Senate Minority Leader Chuck Schumer made headlines this week for urging New York State Legislators to support the state’s Climate and Community Protection Act (CCPA). Schumer, one of the most powerful Democrats in the country, sent a detailed letter on Wednesday to each state Assembly Member and Senator endorsing the legislation. He described the CCPA as “the most robust climate policy package” in the country, and urged New York State to take a leadership role in tackling climate change.
The CCPA, firmly backed by a diverse New York Renews coalition, mandates that:
- 50% of the state’s electricity comes from clean, renewable energy by 2030
- 100% of human-induced pollution is eliminated by 2050
- 40% of clean energy funds are reinvested in disadvantaged communities
This last bit is critical to the NY Renews coalition, which has prioritized equity and is comprised of more than 170 labor, community, environmental, faith, and justice organizations.
“The CCPA is a climate/jobs/justice bill with very strong equity provisions,” said Marc Weiss, member of New York Renews steering committee. “Our estimate is that it would generate something like 150,000 jobs over the next 10 years.”
Schumer also reiterated the importance of investing in disadvantaged communities. “We must also keep sight that communities that have faced historic discrimination, often times low-income communities and communities of color, often bear too much of the burden of industrial pollution and can also be at a greater risk to climate change impacts,” he wrote in his letter.
This year, the CCPA was introduced by Sen. Todd Kaminsky in the Senate (S 2992) and Assembly Member Steve Englebright (A 3876) in the House. The bill has gained widespread support among Democratic legislators. The Senate version currently has 37 co-sponsors (out of 63 members), and the Assembly bill has 66. Assembly Speaker Carl Heastie and Senate Majority Leader Andrea Stweart-Cousins have both endorsed the legislation.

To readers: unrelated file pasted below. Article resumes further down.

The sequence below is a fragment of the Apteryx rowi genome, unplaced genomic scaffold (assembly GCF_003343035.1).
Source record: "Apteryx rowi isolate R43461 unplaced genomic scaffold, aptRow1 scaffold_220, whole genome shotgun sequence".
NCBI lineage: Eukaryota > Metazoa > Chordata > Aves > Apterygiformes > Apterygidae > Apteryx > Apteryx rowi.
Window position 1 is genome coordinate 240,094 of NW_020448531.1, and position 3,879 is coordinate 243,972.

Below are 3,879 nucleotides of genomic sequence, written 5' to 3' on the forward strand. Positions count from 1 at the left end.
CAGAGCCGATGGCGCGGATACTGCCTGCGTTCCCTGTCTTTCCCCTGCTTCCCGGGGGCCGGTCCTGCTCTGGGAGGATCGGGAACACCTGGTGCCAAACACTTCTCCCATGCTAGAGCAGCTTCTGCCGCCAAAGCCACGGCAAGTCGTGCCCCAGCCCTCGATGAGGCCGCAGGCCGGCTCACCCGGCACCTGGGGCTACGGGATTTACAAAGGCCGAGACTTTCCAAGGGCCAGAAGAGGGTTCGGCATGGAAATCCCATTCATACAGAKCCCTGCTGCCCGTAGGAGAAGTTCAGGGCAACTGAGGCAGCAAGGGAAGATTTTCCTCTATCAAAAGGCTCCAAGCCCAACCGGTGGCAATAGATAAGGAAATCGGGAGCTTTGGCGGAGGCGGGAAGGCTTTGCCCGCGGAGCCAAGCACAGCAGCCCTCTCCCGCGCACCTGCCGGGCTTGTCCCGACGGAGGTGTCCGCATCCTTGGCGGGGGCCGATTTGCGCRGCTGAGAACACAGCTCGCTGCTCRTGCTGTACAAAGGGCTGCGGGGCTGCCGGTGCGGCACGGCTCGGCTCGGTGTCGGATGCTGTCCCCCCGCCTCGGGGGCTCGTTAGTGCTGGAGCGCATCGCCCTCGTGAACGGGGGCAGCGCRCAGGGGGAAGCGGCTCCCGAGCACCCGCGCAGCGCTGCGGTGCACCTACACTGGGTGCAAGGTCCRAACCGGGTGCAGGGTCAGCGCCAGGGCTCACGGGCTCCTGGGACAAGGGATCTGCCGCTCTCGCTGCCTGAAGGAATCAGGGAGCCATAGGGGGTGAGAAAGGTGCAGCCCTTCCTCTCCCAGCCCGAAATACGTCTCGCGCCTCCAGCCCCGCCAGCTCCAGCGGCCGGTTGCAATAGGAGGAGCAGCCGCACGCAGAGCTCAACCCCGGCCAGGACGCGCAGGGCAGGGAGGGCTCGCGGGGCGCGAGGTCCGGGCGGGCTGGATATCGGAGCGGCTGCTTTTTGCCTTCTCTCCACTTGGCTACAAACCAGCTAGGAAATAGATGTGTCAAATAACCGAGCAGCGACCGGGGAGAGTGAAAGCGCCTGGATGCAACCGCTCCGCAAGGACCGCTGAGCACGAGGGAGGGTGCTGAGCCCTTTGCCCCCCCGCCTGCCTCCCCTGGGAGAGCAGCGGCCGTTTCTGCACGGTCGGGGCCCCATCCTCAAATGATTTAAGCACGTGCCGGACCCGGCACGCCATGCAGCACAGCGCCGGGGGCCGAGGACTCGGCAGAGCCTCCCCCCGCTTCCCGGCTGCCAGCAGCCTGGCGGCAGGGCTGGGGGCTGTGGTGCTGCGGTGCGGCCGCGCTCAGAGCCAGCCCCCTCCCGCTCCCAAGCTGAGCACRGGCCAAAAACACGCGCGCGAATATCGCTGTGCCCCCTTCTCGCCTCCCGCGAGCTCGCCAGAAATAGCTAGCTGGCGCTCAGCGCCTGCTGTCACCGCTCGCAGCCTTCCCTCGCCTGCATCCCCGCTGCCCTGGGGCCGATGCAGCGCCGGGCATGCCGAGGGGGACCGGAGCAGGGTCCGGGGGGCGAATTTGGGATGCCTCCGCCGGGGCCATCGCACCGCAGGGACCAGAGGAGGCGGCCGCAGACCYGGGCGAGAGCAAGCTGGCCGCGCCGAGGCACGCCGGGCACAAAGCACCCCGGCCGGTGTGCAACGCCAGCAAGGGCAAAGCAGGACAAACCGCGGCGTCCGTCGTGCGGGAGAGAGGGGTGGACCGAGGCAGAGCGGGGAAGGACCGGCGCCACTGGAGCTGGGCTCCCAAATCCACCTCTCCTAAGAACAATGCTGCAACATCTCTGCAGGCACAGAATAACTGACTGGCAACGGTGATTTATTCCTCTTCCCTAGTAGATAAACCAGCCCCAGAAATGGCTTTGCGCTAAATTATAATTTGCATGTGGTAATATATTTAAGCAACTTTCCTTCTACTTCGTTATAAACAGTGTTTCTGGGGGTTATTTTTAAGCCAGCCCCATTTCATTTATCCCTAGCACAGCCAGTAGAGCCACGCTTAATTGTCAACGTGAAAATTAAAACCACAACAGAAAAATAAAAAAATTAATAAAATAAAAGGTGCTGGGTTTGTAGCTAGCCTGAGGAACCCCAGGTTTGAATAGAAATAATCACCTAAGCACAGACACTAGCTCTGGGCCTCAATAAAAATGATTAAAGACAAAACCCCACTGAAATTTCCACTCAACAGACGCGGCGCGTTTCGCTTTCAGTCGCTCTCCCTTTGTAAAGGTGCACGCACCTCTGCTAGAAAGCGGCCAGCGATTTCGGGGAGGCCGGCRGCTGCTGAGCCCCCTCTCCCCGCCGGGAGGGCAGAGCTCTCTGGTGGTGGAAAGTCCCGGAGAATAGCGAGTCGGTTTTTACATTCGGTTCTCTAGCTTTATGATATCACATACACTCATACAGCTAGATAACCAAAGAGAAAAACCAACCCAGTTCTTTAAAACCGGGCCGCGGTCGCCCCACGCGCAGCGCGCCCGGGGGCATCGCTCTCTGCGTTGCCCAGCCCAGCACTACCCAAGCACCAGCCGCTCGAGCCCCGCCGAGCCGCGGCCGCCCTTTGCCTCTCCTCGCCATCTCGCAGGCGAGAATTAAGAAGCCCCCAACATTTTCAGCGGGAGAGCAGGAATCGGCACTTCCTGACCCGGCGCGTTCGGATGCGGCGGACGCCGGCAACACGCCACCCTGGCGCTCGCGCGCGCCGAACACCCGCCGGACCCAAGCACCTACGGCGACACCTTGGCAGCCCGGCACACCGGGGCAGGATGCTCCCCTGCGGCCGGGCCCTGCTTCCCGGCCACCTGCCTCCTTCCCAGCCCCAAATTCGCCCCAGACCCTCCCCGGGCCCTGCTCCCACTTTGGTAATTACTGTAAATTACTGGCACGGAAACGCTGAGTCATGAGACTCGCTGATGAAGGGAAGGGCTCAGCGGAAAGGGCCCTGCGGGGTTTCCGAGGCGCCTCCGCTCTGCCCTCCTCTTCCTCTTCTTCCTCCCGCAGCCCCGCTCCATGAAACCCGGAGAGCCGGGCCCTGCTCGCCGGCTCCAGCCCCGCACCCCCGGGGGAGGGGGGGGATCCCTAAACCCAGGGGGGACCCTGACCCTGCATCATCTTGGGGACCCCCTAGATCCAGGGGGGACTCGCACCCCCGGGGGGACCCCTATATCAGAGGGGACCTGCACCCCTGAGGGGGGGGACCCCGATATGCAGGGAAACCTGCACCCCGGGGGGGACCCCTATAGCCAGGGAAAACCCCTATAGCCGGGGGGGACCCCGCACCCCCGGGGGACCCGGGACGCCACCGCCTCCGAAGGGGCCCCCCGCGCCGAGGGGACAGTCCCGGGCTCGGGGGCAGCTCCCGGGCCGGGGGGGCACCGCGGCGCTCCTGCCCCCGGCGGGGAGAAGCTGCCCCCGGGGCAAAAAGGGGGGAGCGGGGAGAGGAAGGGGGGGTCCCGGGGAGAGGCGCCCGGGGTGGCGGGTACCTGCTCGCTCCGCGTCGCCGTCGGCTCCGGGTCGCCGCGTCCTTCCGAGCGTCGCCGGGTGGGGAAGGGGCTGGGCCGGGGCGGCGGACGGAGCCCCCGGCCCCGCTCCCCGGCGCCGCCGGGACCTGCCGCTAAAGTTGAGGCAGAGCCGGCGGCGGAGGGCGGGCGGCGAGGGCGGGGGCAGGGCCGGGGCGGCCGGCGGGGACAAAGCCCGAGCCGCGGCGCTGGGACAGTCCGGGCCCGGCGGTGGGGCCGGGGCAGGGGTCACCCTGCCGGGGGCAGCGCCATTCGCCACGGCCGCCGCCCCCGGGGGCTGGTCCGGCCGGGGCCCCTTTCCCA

The state Assembly has passed the bill in each of the last three years, but a previously-Republican Senate never took a vote on the legislation. Now, with a Democratic majority in both the House (107-43) and Senate (40-23), the bill has momentum in both chambers. The Senate will likely propose some changes to the CCPA based on five February hearings on the legislation.
However, gaining the support of Governor Andrew Cuomo (D) will be critical. The self-proclaimed climate champion has not endorsed the CCPA. Instead, he’s introduced his own plan for addressing climate change, calling for a “carbon free” electric system by 2040 and for the formation of a council that would assess the viable timeline for achieving zero emissions economy wide.
“We are 99 percent optimistic that something called the CCPA will pass this year,” Weiss said. “The question is: will it be as strong as what we’ve proposed?”
Once the CCPA is enacted, the NY Renews coalition will shift their energy toward the Climate and Community Investment Act (CCIA), which imposes a $35 per ton fee on both GHG and local pollutants that increases to $75 over ten years, and invests generated revenue in the following:
- 33% in renewable energy projects benefiting disadvantaged communities
- 30% in large-scale emission reduction projects
- 30% in tax credits and rebates for low and middle-income residents
- 7% in aid to displaced fossil fuel workers and communities impacted by loss of local industries
For now, however, the CCIA has taken a backseat while the Senate, Assembly and Governor discuss the CCPA.
“Passage of the CCPA would position New York to lead the national debate on how we can tackle climate change,” Schumer said. “If we rise to the climate challenge, we can create tens of thousands of good, clean energy jobs, while we protect vulnerable communities – and secure a viable future for those who will come after us.”
Compromises will likely have to be made, but Schumer’s endorsement has helped propel the CCPA to the forefront of New York’s legislative conversation.